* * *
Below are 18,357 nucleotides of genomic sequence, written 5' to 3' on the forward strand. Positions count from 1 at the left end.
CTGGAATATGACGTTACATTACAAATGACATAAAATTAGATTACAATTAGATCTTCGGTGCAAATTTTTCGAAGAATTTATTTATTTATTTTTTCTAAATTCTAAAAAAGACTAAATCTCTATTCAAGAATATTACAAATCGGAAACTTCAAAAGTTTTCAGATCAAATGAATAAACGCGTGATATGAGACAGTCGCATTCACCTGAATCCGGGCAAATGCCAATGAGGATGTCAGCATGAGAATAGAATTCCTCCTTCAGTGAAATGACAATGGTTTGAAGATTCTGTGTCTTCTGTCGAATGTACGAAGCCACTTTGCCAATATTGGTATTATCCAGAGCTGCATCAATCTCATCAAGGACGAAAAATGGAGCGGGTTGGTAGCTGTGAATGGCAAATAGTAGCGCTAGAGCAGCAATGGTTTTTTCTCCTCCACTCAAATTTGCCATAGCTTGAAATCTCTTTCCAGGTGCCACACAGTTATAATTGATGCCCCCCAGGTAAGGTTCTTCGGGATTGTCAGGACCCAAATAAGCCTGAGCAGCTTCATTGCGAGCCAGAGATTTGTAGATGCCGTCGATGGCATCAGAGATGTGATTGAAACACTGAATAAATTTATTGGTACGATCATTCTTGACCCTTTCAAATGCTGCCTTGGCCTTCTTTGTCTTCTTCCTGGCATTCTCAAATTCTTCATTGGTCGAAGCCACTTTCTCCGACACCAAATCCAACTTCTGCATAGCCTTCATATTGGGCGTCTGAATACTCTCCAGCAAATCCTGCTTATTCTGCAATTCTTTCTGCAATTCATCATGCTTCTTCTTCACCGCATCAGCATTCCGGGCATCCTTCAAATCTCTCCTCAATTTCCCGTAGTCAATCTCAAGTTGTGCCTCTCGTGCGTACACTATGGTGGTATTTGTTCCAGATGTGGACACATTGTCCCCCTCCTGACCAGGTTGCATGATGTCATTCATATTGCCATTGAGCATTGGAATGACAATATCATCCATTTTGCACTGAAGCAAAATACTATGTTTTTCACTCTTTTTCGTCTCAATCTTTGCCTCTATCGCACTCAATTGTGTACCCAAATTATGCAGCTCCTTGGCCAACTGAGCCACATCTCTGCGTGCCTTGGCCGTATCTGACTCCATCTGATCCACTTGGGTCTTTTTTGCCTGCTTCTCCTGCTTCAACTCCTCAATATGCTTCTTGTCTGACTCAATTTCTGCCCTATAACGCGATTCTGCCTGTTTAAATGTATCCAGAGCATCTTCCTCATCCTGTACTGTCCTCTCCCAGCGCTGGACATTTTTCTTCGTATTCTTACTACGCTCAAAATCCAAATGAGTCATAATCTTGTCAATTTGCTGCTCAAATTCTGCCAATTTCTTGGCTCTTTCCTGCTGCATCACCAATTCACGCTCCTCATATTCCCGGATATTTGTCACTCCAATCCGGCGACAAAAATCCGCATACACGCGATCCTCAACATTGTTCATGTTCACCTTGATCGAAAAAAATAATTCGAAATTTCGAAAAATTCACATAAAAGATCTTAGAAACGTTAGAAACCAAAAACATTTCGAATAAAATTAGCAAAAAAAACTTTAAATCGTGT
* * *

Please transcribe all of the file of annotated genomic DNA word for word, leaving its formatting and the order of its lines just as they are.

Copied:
Below are 18,357 nucleotides of genomic sequence, written 5' to 3' on the forward strand. Positions count from 1 at the left end.
CTGGAATATGACGTTACATTACAAATGACATAAAATTAGATTACAATTAGATCTTCGGTGCAAATTTTTCGAAGAATTTATTTATTTATTTTTTCTAAATTCTAAAAAAGACTAAATCTCTATTCAAGAATATTACAAATCGGAAACTTCAAAAGTTTTCAGATCAAATGAATAAACGCGTGATATGAGACAGTCGCATTCACCTGAATCCGGGCAAATGCCAATGAGGATGTCAGCATGAGAATAGAATTCCTCCTTCAGTGAAATGACAATGGTTTGAAGATTCTGTGTCTTCTGTCGAATGTACGAAGCCACTTTGCCAATATTGGTATTATCCAGAGCTGCATCAATCTCATCAAGGACGAAAAATGGAGCGGGTTGGTAGCTGTGAATGGCAAATAGTAGCGCTAGAGCAGCAATGGTTTTTTCTCCTCCACTCAAATTTGCCATAGCTTGAAATCTCTTTCCAGGTGCCACACAGTTATAATTGATGCCCCCCAGGTAAGGTTCTTCGGGATTGTCAGGACCCAAATAAGCCTGAGCAGCTTCATTGCGAGCCAGAGATTTGTAGATGCCGTCGATGGCATCAGAGATGTGATTGAAACACTGAATAAATTTATTGGTACGATCATTCTTGACCCTTTCAAATGCTGCCTTGGCCTTCTTTGTCTTCTTCCTGGCATTCTCAAATTCTTCATTGGTCGAAGCCACTTTCTCCGACACCAAATCCAACTTCTGCATAGCCTTCATATTGGGCGTCTGAATACTCTCCAGCAAATCCTGCTTATTCTGCAATTCTTTCTGCAATTCATCATGCTTCTTCTTCACCGCATCAGCATTCCGGGCATCCTTCAAATCTCTCCTCAATTTCCCGTAGTCAATCTCAAGTTGTGCCTCTCGTGCGTACACTATGGTGGTATTTGTTCCAGATGTGGACACATTGTCCCCCTCCTGACCAGGTTGCATGATGTCATTCATATTGCCATTGAGCATTGGAATGACAATATCATCCATTTTGCACTGAAGCAAAATACTATGTTTTTCACTCTTTTTCGTCTCAATCTTTGCCTCTATCGCACTCAATTGTGTACCCAAATTATGCAGCTCCTTGGCCAACTGAGCCACATCTCTGCGTGCCTTGGCCGTATCTGACTCCATCTGATCCACTTGGGTCTTTTTTGCCTGCTTCTCCTGCTTCAACTCCTCAATATGCTTCTTGTCTGACTCAATTTCTGCCCTATAACGCGATTCTGCCTGTTTAAATGTATCCAGAGCATCTTCCTCATCCTGTACTGTCCTCTCCCAGCGCTGGACATTTTTCTTCGTATTCTTACTACGCTCAAAATCCAAATGAGTCATAATCTTGTCAATTTGCTGCTCAAATTCTGCCAATTTCTTGGCTCTTTCCTGCTGCATCACCAATTCACGCTCCTCATATTCCCGGATATTTGTCACTCCAATCCGGCGACAAAAATCCGCATACACGCGATCCTCAACATTGTTCATGTTCACCTTGATCGAAAAAAATAATTCGAAATTTCGAAAAATTCACATAAAAGATCTTAGAAACGTTAGAAACCAAAAACATTTCGAATAAAATTAGCAAAAAAAACTTTAAATCGTGT